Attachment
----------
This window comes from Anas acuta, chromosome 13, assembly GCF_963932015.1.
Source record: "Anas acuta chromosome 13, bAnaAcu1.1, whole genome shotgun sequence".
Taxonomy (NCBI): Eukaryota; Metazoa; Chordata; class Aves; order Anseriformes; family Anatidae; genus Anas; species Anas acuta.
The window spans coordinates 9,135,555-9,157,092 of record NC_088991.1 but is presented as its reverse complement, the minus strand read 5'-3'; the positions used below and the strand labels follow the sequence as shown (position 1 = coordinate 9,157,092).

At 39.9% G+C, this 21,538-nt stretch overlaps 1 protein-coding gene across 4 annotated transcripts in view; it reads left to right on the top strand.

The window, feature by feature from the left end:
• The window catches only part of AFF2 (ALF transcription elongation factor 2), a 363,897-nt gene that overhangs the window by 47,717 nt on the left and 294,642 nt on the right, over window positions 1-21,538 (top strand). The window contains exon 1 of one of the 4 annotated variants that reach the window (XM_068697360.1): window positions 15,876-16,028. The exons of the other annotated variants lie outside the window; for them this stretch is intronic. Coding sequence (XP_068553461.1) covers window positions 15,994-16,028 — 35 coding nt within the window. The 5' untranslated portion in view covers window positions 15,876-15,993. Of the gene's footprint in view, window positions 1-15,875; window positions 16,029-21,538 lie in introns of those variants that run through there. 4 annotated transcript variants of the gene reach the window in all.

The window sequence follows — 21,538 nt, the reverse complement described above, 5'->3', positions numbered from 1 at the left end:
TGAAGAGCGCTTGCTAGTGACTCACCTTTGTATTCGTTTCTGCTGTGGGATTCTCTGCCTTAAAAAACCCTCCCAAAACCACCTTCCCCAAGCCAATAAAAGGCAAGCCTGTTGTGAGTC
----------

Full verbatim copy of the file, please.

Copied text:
This window comes from Anas acuta, chromosome 13, assembly GCF_963932015.1.
Source record: "Anas acuta chromosome 13, bAnaAcu1.1, whole genome shotgun sequence".
Taxonomy (NCBI): Eukaryota; Metazoa; Chordata; class Aves; order Anseriformes; family Anatidae; genus Anas; species Anas acuta.
The window spans coordinates 9,135,555-9,157,092 of record NC_088991.1 but is presented as its reverse complement, the minus strand read 5'-3'; the positions used below and the strand labels follow the sequence as shown (position 1 = coordinate 9,157,092).

At 39.9% G+C, this 21,538-nt stretch overlaps 1 protein-coding gene across 4 annotated transcripts in view; it reads left to right on the top strand.

The window, feature by feature from the left end:
• The window catches only part of AFF2 (ALF transcription elongation factor 2), a 363,897-nt gene that overhangs the window by 47,717 nt on the left and 294,642 nt on the right, over window positions 1-21,538 (top strand). The window contains exon 1 of one of the 4 annotated variants that reach the window (XM_068697360.1): window positions 15,876-16,028. The exons of the other annotated variants lie outside the window; for them this stretch is intronic. Coding sequence (XP_068553461.1) covers window positions 15,994-16,028 — 35 coding nt within the window. The 5' untranslated portion in view covers window positions 15,876-15,993. Of the gene's footprint in view, window positions 1-15,875; window positions 16,029-21,538 lie in introns of those variants that run through there. 4 annotated transcript variants of the gene reach the window in all.

The window sequence follows — 21,538 nt, the reverse complement described above, 5'->3', positions numbered from 1 at the left end:
TGAAGAGCGCTTGCTAGTGACTCACCTTTGTATTCGTTTCTGCTGTGGGATTCTCTGCCTTAAAAAACCCTCCCAAAACCACCTTCCCCAAGCCAATAAAAGGCAAGCCTGTTGTGAGTC